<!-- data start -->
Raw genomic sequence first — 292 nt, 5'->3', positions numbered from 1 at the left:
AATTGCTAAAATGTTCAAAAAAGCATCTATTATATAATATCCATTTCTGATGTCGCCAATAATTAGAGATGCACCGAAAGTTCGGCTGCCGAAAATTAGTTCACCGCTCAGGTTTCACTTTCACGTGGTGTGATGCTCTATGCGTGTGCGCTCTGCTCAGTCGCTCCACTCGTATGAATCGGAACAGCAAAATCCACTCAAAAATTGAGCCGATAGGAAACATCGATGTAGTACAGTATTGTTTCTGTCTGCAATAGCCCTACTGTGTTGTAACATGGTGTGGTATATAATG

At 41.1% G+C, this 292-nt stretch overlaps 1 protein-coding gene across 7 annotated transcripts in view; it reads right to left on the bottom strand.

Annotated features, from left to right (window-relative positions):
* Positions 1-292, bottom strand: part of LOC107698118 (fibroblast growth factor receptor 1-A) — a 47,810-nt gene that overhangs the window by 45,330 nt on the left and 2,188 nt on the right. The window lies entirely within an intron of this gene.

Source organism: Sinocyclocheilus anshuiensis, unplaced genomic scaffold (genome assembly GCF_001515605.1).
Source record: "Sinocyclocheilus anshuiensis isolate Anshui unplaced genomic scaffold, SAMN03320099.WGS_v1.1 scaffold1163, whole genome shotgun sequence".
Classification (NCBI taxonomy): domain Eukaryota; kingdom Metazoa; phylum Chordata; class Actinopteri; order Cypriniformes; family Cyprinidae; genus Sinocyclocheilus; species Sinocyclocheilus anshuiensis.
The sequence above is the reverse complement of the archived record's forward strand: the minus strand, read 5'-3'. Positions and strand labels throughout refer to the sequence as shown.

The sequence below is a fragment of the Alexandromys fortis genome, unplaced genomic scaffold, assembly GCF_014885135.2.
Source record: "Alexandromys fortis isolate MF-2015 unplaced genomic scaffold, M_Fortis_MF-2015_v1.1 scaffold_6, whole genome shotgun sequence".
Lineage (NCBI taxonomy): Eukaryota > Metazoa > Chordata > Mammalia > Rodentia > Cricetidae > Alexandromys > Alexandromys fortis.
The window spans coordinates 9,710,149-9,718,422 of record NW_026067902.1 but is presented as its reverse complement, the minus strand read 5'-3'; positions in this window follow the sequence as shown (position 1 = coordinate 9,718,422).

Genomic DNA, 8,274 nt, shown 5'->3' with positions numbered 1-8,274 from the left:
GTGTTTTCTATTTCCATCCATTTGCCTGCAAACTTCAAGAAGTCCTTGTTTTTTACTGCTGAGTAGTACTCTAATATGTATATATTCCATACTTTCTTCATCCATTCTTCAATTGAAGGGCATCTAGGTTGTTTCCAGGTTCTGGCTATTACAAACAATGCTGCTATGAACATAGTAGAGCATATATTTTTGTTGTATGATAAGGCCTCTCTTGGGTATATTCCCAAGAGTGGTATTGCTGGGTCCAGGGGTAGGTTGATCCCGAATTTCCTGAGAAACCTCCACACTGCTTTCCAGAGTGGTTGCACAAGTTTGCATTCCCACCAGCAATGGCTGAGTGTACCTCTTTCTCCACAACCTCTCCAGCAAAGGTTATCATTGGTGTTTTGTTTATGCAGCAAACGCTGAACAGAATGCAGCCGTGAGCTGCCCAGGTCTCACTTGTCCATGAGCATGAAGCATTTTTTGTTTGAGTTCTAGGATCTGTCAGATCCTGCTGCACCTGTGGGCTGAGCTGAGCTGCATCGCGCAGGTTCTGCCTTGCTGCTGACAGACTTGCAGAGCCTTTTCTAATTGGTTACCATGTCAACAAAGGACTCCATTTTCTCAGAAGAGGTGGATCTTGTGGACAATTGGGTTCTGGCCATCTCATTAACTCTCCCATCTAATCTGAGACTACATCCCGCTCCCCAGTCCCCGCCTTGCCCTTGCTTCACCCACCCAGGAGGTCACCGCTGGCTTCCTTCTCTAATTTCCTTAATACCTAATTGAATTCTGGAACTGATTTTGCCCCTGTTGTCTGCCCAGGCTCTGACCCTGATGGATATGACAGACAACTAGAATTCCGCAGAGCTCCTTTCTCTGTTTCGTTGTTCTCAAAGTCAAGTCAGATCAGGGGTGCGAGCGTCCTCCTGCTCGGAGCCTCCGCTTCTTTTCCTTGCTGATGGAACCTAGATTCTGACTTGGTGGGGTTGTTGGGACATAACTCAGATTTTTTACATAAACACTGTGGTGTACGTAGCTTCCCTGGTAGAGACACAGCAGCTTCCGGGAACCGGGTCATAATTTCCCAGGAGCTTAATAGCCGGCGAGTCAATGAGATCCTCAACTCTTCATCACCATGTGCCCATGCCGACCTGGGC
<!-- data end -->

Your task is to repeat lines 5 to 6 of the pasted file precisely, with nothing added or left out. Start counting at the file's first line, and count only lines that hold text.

* Positions 1-292, bottom strand: part of LOC107698118 (fibroblast growth factor receptor 1-A) — a 47,810-nt gene that overhangs the window by 45,330 nt on the left and 2,188 nt on the right. The window lies entirely within an intron of this gene.

Source organism: Sinocyclocheilus anshuiensis, unplaced genomic scaffold (genome assembly GCF_001515605.1).